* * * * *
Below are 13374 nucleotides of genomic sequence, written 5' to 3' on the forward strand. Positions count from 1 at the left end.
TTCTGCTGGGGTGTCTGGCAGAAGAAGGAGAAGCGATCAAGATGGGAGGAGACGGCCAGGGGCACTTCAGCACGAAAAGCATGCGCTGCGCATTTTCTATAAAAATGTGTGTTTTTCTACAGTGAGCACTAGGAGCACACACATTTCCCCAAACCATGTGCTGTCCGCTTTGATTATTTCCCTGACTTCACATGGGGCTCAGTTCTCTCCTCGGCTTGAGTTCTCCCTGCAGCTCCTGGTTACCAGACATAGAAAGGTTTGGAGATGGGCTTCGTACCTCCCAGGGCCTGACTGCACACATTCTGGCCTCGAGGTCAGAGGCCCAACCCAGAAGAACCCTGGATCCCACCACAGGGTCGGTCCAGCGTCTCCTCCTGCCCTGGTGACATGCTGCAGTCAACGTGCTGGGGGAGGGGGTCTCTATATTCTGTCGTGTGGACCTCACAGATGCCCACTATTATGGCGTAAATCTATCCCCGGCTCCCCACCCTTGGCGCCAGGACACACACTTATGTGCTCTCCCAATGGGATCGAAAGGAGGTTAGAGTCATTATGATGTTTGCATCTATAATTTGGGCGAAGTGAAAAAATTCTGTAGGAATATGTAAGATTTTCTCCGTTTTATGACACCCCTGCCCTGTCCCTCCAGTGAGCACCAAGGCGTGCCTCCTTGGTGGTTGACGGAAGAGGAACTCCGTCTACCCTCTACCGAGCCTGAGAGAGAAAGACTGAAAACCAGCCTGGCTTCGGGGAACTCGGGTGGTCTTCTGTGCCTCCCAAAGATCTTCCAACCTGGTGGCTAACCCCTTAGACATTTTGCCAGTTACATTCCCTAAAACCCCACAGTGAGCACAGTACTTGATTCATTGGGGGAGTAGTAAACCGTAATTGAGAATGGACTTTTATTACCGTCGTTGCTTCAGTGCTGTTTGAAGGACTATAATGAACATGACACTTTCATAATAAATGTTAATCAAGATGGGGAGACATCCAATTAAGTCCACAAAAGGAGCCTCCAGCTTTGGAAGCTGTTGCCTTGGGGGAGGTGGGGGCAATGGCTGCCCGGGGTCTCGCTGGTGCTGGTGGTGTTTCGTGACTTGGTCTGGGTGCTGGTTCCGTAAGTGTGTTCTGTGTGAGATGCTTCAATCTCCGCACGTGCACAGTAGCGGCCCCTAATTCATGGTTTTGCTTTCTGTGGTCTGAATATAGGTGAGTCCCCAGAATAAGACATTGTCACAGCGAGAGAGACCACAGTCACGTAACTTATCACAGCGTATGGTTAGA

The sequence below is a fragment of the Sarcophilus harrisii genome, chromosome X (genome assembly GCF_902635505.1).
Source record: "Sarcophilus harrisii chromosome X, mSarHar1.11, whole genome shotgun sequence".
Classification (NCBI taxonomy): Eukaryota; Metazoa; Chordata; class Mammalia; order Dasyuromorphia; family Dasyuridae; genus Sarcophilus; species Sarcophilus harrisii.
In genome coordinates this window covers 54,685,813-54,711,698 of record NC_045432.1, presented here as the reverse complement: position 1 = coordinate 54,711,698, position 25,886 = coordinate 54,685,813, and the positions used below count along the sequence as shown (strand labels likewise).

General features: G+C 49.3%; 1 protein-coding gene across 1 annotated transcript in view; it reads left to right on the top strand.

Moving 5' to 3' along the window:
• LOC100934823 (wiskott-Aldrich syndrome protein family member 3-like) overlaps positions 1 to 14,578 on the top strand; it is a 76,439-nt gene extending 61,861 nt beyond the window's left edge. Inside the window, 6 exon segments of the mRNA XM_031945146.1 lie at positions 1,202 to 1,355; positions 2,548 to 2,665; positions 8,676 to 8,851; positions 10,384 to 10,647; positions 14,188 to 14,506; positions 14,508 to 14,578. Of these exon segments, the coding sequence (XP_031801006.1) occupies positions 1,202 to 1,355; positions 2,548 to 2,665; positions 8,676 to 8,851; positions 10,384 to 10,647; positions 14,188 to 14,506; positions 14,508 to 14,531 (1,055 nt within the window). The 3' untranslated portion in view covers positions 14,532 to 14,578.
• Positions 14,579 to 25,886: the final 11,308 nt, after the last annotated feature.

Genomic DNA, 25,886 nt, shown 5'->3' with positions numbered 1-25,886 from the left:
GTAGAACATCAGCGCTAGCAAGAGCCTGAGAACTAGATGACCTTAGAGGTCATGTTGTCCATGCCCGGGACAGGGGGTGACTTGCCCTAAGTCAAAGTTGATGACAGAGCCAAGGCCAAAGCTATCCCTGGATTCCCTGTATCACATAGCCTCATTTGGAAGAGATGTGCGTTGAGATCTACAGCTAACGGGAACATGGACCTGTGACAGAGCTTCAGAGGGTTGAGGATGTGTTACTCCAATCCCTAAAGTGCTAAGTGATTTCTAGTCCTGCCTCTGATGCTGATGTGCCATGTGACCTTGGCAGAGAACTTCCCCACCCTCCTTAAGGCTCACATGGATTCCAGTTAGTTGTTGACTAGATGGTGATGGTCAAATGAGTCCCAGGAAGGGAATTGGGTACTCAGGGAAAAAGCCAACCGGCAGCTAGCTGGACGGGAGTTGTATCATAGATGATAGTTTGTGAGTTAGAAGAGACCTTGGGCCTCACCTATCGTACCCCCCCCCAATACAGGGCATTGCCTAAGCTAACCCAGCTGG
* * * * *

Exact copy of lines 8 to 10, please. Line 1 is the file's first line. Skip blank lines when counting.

Moving 5' to 3' along the window:
• LOC100934823 (wiskott-Aldrich syndrome protein family member 3-like) overlaps positions 1 to 14,578 on the top strand; it is a 76,439-nt gene extending 61,861 nt beyond the window's left edge. Inside the window, 6 exon segments of the mRNA XM_031945146.1 lie at positions 1,202 to 1,355; positions 2,548 to 2,665; positions 8,676 to 8,851; positions 10,384 to 10,647; positions 14,188 to 14,506; positions 14,508 to 14,578. Of these exon segments, the coding sequence (XP_031801006.1) occupies positions 1,202 to 1,355; positions 2,548 to 2,665; positions 8,676 to 8,851; positions 10,384 to 10,647; positions 14,188 to 14,506; positions 14,508 to 14,531 (1,055 nt within the window). The 3' untranslated portion in view covers positions 14,532 to 14,578.
• Positions 14,579 to 25,886: the final 11,308 nt, after the last annotated feature.